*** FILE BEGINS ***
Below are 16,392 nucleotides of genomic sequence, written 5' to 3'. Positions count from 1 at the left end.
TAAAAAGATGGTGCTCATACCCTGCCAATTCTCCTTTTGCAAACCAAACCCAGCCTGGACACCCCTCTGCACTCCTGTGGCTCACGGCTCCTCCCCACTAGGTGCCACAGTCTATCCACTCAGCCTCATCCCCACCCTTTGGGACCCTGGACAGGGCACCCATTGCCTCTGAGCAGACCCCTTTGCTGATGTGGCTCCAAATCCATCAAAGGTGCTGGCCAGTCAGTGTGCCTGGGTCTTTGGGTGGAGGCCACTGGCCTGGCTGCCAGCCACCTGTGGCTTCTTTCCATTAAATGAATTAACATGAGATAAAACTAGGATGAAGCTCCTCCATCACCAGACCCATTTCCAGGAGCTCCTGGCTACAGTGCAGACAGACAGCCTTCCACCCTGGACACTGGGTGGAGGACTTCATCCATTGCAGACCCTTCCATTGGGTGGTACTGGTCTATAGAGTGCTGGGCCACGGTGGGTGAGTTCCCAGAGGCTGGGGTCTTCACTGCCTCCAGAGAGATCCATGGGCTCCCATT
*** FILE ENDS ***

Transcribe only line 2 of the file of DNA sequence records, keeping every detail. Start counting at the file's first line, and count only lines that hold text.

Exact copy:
TAAAAAGATGGTGCTCATACCCTGCCAATTCTCCTTTTGCAAACCAAACCCAGCCTGGACACCCCTCTGCACTCCTGTGGCTCACGGCTCCTCCCCACTAGGTGCCACAGTCTATCCACTCAGCCTCATCCCCACCCTTTGGGACCCTGGACAGGGCACCCATTGCCTCTGAGCAGACCCCTTTGCTGATGTGGCTCCAAATCCATCAAAGGTGCTGGCCAGTCAGTGTGCCTGGGTCTTTGGGTGGAGGCCACTGGCCTGGCTGCCAGCCACCTGTGGCTTCTTTCCATTAAATGAATTAACATGAGATAAAACTAGGATGAAGCTCCTCCATCACCAGACCCATTTCCAGGAGCTCCTGGCTACAGTGCAGACAGACAGCCTTCCACCCTGGACACTGGGTGGAGGACTTCATCCATTGCAGACCCTTCCATTGGGTGGTACTGGTCTATAGAGTGCTGGGCCACGGTGGGTGAGTTCCCAGAGGCTGGGGTCTTCACTGCCTCCAGAGAGATCCATGGGCTCCCATT